20 March 2008

Know Somebody on the Toliet Too Long? Save them.

Okay, so some of you may have heard about that woman who had sat on the toliet of her boyfriend's home for 2 years and apparently had been rescued when things got bad (the degree of "bad" must have been pretty high for her boyfriend to finally call somebody after 2 FREAKIN' YEARS!). Well, controversy had been circulating around about who was at fault: the boyfriend, who apparently tried repeatedly to coax her out of the bathroom; or the woman who had a fear of leaving the bathroom. Ashley and I had discussed this before, and we both agree that they are both at fault since she did not desire to seek psychological help to rid her fear, and the boyfriend was also at fault for having left her there for such a long time. Even investigators said that they may have mental problems, to which I thoroughly believe that so.
Well, I ran across an article today mentioning what had happened to the boyfriend. Apparently, authorities have charged him with "mistreatment of a dependent adult." But, even that charge I have a problem with because it doesn't seem to fit very well. Even the attorney handling the case thought so, being quoted to have said "the mistreatment charge most closely fit the situation." So wait, you mean we can be charged for something that isn't exactly what a law mandates, but close enough? See, the problem I have with that is how can you classify the woman as a dependent when a) she had never seen a psychologist/psychiatrist and be clinically declared mentally incapable of self-care and thus labeled a dependent, and b) the boyfriend supposedly tried to help her by encouraging her to leave the bathroom (and I give him the benefit of the doubt in this case), and c) the boyfriend also ensured that she ate, clothed, and did anything else that any other normal human being did, and finally d) she was capable of leaving at any time she so desired since she was not restrained in any way - she was free to leave at any time. So, how does somebody else, who tried to help in some way or another, become responsible for you not relenquishing your vices? If this is the case, then why aren't those that work in mental asylums not held accountable for the patients there not being able to leave the compound, or even their rooms for fear of something irrational? If they don't leave their room on their own volition, then is forcing them in this case a viable option, or will you be charged for assult for having touched the person to encourage them to leave?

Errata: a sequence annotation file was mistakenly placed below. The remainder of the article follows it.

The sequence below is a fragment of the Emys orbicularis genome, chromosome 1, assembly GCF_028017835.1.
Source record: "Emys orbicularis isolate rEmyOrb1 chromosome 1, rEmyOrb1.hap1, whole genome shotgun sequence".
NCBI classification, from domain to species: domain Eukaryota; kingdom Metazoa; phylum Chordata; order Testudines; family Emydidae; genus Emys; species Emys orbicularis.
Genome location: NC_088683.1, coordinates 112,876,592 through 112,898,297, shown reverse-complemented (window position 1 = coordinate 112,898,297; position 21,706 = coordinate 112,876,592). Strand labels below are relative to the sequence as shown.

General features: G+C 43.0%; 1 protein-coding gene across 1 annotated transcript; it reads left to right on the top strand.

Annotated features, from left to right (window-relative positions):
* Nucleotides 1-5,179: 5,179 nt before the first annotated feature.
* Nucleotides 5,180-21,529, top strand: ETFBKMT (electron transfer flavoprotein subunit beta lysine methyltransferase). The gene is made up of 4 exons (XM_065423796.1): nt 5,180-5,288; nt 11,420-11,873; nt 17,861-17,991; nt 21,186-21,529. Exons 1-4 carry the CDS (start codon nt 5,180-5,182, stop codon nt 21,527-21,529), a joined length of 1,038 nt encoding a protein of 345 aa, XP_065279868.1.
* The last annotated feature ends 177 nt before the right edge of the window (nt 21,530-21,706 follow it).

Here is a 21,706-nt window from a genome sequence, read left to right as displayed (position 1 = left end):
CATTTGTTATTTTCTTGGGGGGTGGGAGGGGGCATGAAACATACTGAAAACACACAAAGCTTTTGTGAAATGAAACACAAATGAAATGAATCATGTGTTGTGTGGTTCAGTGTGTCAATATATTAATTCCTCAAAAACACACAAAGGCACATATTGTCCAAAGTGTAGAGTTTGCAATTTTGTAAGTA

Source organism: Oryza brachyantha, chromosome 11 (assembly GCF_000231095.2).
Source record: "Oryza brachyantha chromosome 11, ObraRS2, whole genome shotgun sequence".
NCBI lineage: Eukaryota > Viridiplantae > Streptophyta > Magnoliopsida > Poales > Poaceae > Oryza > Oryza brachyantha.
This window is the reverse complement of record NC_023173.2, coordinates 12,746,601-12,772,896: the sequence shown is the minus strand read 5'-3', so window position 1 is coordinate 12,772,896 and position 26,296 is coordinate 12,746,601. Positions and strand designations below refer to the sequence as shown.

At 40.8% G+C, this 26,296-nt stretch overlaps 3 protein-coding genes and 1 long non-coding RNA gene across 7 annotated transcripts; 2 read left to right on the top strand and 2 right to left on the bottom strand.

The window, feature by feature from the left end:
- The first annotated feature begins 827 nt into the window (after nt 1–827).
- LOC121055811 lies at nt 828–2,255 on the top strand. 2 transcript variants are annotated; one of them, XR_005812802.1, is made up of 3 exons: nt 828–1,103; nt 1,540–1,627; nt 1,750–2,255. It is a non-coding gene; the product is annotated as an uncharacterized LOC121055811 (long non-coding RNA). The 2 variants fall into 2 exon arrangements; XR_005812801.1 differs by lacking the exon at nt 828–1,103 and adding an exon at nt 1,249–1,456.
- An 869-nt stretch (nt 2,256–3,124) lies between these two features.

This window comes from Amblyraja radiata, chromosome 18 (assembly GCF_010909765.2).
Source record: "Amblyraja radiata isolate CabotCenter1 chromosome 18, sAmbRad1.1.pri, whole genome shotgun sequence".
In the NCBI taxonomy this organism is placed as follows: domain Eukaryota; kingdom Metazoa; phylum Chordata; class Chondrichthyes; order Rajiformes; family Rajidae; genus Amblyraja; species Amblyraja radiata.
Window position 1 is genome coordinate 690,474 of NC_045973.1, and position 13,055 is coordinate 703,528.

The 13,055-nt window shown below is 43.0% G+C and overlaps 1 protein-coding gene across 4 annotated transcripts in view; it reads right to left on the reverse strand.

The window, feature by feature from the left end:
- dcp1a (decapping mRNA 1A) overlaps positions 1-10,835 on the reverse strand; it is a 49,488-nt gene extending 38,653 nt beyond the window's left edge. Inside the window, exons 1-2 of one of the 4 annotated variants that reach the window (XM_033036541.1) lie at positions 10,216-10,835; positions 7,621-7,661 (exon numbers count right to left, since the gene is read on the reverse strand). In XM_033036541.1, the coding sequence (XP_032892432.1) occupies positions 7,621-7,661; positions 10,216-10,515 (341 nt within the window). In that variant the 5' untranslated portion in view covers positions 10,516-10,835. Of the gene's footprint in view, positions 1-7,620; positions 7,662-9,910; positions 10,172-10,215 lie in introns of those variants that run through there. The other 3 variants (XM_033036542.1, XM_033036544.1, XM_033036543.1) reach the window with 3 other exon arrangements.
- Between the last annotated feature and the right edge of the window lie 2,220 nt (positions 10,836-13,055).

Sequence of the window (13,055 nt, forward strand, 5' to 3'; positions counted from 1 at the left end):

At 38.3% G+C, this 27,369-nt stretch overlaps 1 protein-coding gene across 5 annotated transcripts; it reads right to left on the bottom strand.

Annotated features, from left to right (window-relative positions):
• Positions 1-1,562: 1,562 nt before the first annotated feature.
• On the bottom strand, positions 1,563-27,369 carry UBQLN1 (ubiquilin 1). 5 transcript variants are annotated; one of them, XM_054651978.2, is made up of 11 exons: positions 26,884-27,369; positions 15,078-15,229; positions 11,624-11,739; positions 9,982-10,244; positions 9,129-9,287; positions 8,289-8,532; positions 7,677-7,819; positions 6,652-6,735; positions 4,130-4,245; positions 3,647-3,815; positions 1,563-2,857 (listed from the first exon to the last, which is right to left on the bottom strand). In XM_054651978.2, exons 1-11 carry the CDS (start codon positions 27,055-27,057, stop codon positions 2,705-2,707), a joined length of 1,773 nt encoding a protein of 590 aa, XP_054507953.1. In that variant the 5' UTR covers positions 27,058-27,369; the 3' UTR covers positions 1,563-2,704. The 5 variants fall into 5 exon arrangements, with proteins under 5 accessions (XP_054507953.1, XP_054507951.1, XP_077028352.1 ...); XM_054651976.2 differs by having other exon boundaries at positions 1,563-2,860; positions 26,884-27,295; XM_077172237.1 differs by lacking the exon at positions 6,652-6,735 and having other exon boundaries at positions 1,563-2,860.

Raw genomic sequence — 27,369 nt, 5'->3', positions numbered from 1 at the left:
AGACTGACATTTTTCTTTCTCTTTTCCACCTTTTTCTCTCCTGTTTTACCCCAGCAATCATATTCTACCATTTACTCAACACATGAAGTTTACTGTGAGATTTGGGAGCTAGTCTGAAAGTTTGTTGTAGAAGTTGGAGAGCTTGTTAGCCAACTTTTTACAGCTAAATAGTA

As you can see, I have a huge problem with the conclusion of this story because it poses too many ambiguities, and it is most certainly a precendent, for those who do care for dependents are at risk now for lawsuits by "victim's" families for having not provided adequate care. I can finally say that, yes, you can pretty much be sued for anything you do, whether it was trying to help somebody or not. Like in Disney's The Incredibles, how is it reasonable to conclude that somebody is at fault for having tried to save somebody's life when they didn't want to? Isn't being sued for having saved somebody counter intuitive to the idea that it is against the law to commit suicide? Its just ridiculous, and I hope that somewhere down the line some judge will have enough common sense to realize that things like this aren't logically reasonable.

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